Battling China on Price-Pete Engardio, BusinessWeek
Businesses say Chinese-made items are pricier than Mexican if you consider costs associated with quality, logistics, and engineering changes
Like many U.S. purchasing managers, Fred Heegan found himself under pressure over the “China price.” Heegan is vice-president for global parts sourcing for the North American manufacturing operations of Takata, the Japanese maker of automobile air bag, seat belt, and steering-wheel assemblies. Over the past couple of years, U.S. customers often pressed him to cut costs by pointing to a lower-priced part from China.
But Heegan pushed back. He would patiently counter with PowerPoint presentations showing that many Chinese-made items aren’t such bargains when one considers the costs associated with quality, logistics, and engineering changes. That’s why he argued to have most parts made near Takata’s factories in the U.S. and Mexico. “There are significant hidden costs to having supply lines that extend to China,” he says.
Heegan now looks like a visionary. Rather than only considering factors like labor and shipping rates and raw material prices, companies are increasingly calculating the “total cost of ownership,” tallying all of the direct and intangible costs and benefits linked to buying something in one place compared to another. Under this light, the China Price, which always seemed to be at least 40% below U.S. costs for everything from electronics products and bedroom furniture to high-end telecommunications gear, has not been as low as it seemed.
Over the past three years, in fact, the once-formidable China Price edge has all but disappeared for a number of manufactured goods, according to a new study by Southfield (Mich.) consulting firm AlixPartners, To illustrate its point, Alix assessed the total cost of ownership of five categories of machined products, such as large, cast-aluminum engine parts requiring significant labor and small mass-produced plastic components requiring little labor.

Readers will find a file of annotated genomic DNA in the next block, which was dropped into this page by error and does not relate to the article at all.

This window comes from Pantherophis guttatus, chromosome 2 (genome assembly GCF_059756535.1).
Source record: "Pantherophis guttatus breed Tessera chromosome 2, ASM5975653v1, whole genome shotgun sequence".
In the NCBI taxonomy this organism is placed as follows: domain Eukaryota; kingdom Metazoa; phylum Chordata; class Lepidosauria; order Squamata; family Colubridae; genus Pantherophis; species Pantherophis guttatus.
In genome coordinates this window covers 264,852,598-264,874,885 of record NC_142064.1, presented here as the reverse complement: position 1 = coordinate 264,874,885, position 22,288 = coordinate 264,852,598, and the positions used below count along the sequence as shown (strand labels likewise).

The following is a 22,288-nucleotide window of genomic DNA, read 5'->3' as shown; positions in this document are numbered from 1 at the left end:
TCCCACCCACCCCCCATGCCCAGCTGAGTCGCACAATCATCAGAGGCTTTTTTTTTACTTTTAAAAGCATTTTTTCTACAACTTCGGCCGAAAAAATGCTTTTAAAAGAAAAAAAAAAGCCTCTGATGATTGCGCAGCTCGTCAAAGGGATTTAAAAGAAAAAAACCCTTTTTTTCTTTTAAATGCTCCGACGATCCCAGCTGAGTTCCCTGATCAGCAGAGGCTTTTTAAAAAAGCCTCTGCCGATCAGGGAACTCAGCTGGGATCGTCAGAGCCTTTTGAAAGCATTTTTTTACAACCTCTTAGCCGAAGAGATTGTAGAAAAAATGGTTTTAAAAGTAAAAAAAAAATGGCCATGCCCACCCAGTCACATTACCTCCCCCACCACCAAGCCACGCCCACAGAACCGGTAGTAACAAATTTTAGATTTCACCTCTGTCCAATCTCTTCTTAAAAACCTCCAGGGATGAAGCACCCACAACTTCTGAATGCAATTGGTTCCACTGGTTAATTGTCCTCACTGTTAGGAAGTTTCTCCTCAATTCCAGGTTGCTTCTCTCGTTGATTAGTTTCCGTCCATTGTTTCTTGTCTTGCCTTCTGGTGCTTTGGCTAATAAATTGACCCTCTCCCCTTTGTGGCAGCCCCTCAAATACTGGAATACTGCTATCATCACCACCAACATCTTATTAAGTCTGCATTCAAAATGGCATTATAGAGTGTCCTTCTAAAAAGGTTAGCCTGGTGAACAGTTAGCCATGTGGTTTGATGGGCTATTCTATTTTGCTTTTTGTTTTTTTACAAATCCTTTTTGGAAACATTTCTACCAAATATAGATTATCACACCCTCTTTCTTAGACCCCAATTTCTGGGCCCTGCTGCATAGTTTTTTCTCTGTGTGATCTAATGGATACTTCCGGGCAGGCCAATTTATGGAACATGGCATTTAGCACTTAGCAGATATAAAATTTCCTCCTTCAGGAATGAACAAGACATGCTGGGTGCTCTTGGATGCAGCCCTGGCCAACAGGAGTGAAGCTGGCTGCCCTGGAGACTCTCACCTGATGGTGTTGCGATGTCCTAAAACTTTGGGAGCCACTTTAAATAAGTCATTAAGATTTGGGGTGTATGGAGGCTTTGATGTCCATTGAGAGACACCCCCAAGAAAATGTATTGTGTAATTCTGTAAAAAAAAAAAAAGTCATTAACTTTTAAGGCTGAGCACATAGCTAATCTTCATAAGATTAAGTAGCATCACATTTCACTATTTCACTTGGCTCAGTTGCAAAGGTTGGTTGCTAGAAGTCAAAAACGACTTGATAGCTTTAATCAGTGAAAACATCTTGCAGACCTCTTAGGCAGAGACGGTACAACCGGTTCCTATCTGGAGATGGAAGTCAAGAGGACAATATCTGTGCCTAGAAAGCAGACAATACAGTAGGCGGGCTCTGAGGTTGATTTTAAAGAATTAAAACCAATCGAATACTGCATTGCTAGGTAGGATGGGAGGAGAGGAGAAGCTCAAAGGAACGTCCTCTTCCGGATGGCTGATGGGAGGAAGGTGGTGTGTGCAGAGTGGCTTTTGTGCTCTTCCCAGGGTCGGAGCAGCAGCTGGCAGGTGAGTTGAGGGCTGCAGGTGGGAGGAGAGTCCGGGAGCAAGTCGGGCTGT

Alix found there has been a dramatic cost shift since 2005. Then, the “total landed cost,” meaning price after an item had arrived at a West Coast shipping port, was 22% cheaper on average for Chinese parts than those American-made in the sample AlixPartners studied. By yearend 2008, however, the average price gap with the U.S. had dropped to a mere 5.5%, which is often not large enough to be worth the hassle of sourcing something from halfway around the world.
The more surprising reversal is the comparison with Mexico. While China was around 5% cheaper on average than Mexico in 2005, China is now 20% more expensive. Compared with the U.S., the Mexico Price edge widened to 25% from 16%. “A couple of years ago, outsourcing to China was a no-brainer” says AlixPartners Managing Director Stephen Maurer. “Right now, Mexico looks super attractive.”
To illustrate the change, Maurer cites a machined aluminum engine part, for which labor typically accounts for about 30% to 35% of the manufacturing cost. It would have cost $25 in 2005 to make that part in the U.S. The same part would have been made in China for $17. Today, he says, the U.S. price will have risen to $29. But the Chinese-made part will be $25. The Mexico Price? Around $20.
The biggest factors behind that sharp shift are currency and labor. The Mexican peso has lost nearly 20% against the U.S. since late 2005, while the Chinese yuan has appreciated by around 11%. On top of this, Chinese wages have steadily risen some 7% to 8% a year. Mexican wages also rose in peso terms, but measured in U.S. dollars Mexican labor rates plummeted.
Of course, some cost trends have shifted back in China’s favor since the onset of the global recession. Ocean shipping rates skyrocketed early last year as oil prices soared to $140 a barrel, but they have since crashed. But because AlixPartners’ calculations account for that because they are based on data at the end of 2008, by which time oil prices had already dropped. China’s price edge could improve some more this year, but only by around one or two percentage points, Maurer says: “not enough to change your decision.”
China isn’t losing its export edge in every industry, of course. For example, the mainland still dominates the global garment, shoe, and toy industries, where abundant cheap labor is the biggest factor.